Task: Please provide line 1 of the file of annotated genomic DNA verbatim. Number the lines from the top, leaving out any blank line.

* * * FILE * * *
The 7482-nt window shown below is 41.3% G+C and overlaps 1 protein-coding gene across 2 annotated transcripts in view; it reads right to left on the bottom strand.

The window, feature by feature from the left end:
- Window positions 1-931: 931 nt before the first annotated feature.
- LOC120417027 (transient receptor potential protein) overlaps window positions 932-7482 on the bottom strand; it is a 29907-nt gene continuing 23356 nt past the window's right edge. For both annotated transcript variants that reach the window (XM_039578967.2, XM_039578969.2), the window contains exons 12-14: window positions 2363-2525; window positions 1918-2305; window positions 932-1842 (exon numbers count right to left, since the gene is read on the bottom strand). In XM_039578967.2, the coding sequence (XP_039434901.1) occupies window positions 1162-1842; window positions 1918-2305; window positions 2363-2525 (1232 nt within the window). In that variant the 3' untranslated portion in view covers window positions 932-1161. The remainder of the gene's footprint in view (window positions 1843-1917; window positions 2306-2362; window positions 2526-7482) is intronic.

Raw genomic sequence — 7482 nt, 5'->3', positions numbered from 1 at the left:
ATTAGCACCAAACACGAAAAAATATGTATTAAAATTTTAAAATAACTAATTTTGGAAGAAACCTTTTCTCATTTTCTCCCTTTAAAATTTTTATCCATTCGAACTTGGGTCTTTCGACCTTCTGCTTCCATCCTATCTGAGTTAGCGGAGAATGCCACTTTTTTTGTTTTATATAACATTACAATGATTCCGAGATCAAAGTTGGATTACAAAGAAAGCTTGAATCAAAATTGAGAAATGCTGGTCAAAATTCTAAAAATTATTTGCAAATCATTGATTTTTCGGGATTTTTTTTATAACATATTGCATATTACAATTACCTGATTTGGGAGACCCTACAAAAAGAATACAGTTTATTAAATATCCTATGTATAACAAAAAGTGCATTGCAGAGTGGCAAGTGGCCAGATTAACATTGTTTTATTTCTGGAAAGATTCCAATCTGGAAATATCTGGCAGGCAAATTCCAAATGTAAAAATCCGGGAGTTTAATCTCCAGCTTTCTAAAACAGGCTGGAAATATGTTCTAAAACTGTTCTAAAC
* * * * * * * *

The 7482-nt window shown below is 41.3% G+C and overlaps 1 protein-coding gene across 2 annotated transcripts in view; it reads right to left on the bottom strand.